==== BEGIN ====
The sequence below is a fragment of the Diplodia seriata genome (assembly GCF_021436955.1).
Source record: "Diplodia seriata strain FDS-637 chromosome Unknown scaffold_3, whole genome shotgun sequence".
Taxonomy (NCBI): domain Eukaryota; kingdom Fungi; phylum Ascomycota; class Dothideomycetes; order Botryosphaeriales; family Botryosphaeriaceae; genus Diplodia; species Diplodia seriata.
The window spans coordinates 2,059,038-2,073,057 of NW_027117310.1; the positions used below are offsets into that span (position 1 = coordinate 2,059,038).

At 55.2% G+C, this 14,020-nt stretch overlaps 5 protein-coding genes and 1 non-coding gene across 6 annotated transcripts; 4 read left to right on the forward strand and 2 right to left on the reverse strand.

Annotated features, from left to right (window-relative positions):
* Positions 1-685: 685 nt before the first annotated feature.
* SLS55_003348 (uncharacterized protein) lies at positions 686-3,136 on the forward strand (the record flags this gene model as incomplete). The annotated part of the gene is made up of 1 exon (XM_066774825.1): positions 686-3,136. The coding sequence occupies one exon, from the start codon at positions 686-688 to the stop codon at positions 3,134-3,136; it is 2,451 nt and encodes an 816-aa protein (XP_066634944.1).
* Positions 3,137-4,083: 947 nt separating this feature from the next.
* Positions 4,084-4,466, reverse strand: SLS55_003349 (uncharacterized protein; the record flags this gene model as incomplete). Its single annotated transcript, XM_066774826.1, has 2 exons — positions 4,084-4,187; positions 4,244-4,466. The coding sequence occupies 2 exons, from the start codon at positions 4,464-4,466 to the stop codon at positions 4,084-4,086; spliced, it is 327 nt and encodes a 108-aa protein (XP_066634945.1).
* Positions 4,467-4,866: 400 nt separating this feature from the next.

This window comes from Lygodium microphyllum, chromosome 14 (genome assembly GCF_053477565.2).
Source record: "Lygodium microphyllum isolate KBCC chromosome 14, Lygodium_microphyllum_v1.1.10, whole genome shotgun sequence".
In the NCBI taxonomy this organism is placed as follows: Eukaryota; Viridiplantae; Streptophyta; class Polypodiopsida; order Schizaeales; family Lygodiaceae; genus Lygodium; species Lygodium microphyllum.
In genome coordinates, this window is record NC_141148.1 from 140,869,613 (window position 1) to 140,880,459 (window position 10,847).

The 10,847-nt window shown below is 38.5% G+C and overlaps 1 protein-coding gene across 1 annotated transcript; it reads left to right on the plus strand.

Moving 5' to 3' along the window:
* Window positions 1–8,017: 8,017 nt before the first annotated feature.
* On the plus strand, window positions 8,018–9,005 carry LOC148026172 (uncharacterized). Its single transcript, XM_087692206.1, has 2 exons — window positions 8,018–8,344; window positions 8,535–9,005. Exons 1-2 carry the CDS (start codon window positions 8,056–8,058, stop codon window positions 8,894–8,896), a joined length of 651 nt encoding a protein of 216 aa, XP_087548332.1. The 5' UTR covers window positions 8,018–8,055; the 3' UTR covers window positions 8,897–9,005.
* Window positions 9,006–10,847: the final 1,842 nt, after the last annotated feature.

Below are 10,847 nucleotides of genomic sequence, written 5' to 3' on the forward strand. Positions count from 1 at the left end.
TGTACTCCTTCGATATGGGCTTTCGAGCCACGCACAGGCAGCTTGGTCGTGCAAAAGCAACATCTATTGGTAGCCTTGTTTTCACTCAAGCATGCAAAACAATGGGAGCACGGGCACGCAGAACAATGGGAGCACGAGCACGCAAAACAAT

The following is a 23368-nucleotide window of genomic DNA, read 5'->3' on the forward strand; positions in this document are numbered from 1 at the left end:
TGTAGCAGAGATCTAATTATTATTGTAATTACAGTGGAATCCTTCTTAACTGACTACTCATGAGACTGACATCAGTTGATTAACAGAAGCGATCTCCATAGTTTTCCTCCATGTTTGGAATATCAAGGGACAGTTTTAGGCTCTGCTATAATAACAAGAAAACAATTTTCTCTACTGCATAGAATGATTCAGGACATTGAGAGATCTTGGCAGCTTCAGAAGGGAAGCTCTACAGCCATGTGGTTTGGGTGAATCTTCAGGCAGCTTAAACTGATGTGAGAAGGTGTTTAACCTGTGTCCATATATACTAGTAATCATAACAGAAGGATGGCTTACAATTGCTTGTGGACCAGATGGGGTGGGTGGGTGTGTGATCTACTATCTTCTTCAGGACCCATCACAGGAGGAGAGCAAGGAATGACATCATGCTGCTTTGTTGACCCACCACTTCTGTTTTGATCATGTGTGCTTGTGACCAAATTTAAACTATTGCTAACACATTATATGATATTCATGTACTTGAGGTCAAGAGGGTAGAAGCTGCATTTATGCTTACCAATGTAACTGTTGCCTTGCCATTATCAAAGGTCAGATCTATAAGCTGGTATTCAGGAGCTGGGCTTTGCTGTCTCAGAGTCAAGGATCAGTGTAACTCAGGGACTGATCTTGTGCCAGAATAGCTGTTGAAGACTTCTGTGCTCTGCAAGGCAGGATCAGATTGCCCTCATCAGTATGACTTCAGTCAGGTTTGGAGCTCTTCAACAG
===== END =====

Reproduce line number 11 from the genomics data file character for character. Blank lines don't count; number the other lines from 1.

* Positions 4,467-4,866: 400 nt separating this feature from the next.